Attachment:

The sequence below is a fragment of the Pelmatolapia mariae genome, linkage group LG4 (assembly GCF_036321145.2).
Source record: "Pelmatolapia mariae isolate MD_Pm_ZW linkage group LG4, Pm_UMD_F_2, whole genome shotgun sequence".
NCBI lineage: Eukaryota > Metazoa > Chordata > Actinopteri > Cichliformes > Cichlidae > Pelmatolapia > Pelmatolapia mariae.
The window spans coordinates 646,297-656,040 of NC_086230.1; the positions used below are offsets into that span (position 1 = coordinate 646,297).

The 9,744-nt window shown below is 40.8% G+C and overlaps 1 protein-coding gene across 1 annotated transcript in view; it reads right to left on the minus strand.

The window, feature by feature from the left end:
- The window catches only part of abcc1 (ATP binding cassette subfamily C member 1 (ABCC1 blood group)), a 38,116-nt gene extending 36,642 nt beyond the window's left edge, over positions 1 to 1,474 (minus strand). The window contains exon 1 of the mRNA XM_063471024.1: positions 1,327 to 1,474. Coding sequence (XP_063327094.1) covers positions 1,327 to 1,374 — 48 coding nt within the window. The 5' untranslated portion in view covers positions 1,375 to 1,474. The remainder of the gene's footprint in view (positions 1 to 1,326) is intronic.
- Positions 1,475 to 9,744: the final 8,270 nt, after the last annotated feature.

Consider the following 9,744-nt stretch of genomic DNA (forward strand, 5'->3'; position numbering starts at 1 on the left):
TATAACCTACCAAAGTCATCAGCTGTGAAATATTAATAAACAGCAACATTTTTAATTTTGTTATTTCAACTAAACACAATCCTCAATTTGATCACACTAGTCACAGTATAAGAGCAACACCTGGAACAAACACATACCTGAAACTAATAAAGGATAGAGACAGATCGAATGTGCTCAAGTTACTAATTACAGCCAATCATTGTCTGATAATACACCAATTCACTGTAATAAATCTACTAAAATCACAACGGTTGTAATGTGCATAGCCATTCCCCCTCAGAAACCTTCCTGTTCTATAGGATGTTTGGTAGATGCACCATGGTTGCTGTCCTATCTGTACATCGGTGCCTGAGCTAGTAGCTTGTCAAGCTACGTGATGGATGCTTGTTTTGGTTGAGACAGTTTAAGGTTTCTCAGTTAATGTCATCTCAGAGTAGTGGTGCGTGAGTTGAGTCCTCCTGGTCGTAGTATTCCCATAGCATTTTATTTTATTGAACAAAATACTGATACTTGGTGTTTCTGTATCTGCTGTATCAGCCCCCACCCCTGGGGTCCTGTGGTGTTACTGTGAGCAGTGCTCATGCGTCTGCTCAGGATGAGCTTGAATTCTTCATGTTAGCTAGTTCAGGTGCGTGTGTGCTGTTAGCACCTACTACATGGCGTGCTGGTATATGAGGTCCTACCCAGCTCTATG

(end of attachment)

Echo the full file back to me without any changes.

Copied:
The sequence below is a fragment of the Pelmatolapia mariae genome, linkage group LG4 (assembly GCF_036321145.2).
Source record: "Pelmatolapia mariae isolate MD_Pm_ZW linkage group LG4, Pm_UMD_F_2, whole genome shotgun sequence".
NCBI lineage: Eukaryota > Metazoa > Chordata > Actinopteri > Cichliformes > Cichlidae > Pelmatolapia > Pelmatolapia mariae.
The window spans coordinates 646,297-656,040 of NC_086230.1; the positions used below are offsets into that span (position 1 = coordinate 646,297).

The 9,744-nt window shown below is 40.8% G+C and overlaps 1 protein-coding gene across 1 annotated transcript in view; it reads right to left on the minus strand.

The window, feature by feature from the left end:
- The window catches only part of abcc1 (ATP binding cassette subfamily C member 1 (ABCC1 blood group)), a 38,116-nt gene extending 36,642 nt beyond the window's left edge, over positions 1 to 1,474 (minus strand). The window contains exon 1 of the mRNA XM_063471024.1: positions 1,327 to 1,474. Coding sequence (XP_063327094.1) covers positions 1,327 to 1,374 — 48 coding nt within the window. The 5' untranslated portion in view covers positions 1,375 to 1,474. The remainder of the gene's footprint in view (positions 1 to 1,326) is intronic.
- Positions 1,475 to 9,744: the final 8,270 nt, after the last annotated feature.

Consider the following 9,744-nt stretch of genomic DNA (forward strand, 5'->3'; position numbering starts at 1 on the left):
TATAACCTACCAAAGTCATCAGCTGTGAAATATTAATAAACAGCAACATTTTTAATTTTGTTATTTCAACTAAACACAATCCTCAATTTGATCACACTAGTCACAGTATAAGAGCAACACCTGGAACAAACACATACCTGAAACTAATAAAGGATAGAGACAGATCGAATGTGCTCAAGTTACTAATTACAGCCAATCATTGTCTGATAATACACCAATTCACTGTAATAAATCTACTAAAATCACAACGGTTGTAATGTGCATAGCCATTCCCCCTCAGAAACCTTCCTGTTCTATAGGATGTTTGGTAGATGCACCATGGTTGCTGTCCTATCTGTACATCGGTGCCTGAGCTAGTAGCTTGTCAAGCTACGTGATGGATGCTTGTTTTGGTTGAGACAGTTTAAGGTTTCTCAGTTAATGTCATCTCAGAGTAGTGGTGCGTGAGTTGAGTCCTCCTGGTCGTAGTATTCCCATAGCATTTTATTTTATTGAACAAAATACTGATACTTGGTGTTTCTGTATCTGCTGTATCAGCCCCCACCCCTGGGGTCCTGTGGTGTTACTGTGAGCAGTGCTCATGCGTCTGCTCAGGATGAGCTTGAATTCTTCATGTTAGCTAGTTCAGGTGCGTGTGTGCTGTTAGCACCTACTACATGGCGTGCTGGTATATGAGGTCCTACCCAGCTCTATG